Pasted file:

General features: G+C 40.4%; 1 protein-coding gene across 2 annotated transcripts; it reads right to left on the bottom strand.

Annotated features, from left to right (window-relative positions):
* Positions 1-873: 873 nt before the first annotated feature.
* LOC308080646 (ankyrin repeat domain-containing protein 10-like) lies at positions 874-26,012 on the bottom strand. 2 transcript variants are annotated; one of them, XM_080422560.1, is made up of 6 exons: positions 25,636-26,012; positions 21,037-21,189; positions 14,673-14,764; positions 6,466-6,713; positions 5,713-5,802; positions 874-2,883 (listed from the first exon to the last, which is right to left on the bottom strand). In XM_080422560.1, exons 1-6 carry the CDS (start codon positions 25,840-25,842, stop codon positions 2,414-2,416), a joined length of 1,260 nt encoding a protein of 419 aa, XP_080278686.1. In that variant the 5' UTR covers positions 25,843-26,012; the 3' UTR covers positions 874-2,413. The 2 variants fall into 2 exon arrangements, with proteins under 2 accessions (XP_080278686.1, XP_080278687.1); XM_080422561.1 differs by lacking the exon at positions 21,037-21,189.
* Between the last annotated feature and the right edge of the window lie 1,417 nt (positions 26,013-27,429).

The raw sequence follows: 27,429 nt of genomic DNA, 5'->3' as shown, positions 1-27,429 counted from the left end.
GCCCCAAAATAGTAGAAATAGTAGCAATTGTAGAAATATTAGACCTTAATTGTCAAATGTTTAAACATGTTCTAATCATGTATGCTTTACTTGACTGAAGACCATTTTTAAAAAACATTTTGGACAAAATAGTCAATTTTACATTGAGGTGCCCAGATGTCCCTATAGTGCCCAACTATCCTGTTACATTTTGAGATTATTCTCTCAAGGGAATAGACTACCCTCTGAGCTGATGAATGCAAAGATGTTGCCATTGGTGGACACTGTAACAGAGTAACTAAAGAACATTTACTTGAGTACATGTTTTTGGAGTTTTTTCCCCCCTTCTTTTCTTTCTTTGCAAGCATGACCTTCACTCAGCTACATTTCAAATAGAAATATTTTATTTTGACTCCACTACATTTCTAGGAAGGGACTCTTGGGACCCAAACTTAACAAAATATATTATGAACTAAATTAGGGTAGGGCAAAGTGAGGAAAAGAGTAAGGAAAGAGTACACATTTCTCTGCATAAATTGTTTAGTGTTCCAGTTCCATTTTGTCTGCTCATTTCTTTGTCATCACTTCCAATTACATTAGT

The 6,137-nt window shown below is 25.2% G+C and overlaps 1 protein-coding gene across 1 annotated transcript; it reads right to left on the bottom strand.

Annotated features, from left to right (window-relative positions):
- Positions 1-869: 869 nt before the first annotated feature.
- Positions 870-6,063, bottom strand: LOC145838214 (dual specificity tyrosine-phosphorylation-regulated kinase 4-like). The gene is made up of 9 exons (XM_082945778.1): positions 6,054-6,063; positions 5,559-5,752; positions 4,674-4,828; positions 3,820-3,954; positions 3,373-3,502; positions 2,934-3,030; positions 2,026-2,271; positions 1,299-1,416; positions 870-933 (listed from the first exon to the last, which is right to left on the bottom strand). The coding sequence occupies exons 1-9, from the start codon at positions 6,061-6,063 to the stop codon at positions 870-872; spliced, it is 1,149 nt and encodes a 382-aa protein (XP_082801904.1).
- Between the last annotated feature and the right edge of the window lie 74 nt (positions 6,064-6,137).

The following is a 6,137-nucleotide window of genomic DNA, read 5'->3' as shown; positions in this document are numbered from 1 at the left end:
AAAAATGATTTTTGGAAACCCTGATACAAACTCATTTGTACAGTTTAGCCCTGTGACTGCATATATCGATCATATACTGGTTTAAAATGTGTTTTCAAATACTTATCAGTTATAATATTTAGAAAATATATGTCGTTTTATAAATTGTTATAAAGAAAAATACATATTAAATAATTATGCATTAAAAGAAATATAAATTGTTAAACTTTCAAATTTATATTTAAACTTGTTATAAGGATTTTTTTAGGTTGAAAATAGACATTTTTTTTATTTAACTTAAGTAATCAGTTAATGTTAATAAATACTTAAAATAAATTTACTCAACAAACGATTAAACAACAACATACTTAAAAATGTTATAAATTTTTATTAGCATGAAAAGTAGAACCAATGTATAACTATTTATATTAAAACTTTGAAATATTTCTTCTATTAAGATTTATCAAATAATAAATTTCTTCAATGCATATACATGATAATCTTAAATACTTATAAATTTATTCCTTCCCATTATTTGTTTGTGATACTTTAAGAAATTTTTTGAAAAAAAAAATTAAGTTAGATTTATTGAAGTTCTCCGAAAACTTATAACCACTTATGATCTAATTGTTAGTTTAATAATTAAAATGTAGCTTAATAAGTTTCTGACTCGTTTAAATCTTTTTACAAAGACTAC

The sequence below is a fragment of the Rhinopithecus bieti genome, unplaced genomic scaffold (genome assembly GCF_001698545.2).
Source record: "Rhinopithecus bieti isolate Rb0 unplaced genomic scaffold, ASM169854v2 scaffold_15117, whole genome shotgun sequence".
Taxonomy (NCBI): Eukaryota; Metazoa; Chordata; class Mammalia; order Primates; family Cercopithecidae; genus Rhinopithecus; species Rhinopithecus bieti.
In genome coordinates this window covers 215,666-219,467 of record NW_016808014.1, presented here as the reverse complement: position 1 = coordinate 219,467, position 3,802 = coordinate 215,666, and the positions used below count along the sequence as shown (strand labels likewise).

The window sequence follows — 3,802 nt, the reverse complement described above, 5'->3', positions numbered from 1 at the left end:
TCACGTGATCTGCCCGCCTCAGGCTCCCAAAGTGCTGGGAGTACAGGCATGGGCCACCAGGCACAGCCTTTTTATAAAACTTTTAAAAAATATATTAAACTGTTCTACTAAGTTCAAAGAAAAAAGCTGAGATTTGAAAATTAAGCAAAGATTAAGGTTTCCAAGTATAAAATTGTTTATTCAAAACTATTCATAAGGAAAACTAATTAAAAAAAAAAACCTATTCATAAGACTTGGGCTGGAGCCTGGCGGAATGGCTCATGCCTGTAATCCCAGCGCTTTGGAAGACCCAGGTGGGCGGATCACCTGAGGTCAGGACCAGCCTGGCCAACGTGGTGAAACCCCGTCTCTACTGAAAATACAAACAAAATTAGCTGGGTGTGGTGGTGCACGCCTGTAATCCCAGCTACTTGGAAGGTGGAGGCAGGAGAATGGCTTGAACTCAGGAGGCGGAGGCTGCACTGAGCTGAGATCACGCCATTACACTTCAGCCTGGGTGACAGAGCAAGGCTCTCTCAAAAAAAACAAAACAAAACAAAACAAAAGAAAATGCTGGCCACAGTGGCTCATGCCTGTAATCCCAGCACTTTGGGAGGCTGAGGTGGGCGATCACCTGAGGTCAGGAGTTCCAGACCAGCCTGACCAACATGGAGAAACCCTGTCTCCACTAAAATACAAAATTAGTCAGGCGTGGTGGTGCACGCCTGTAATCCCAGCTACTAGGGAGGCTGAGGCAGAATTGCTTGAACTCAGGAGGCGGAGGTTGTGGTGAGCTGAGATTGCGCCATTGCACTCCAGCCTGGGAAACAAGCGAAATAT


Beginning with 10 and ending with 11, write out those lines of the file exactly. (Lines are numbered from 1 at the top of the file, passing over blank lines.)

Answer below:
- Positions 1-869: 869 nt before the first annotated feature.
- Positions 870-6,063, bottom strand: LOC145838214 (dual specificity tyrosine-phosphorylation-regulated kinase 4-like). The gene is made up of 9 exons (XM_082945778.1): positions 6,054-6,063; positions 5,559-5,752; positions 4,674-4,828; positions 3,820-3,954; positions 3,373-3,502; positions 2,934-3,030; positions 2,026-2,271; positions 1,299-1,416; positions 870-933 (listed from the first exon to the last, which is right to left on the bottom strand). The coding sequence occupies exons 1-9, from the start codon at positions 6,061-6,063 to the stop codon at positions 870-872; spliced, it is 1,149 nt and encodes a 382-aa protein (XP_082801904.1).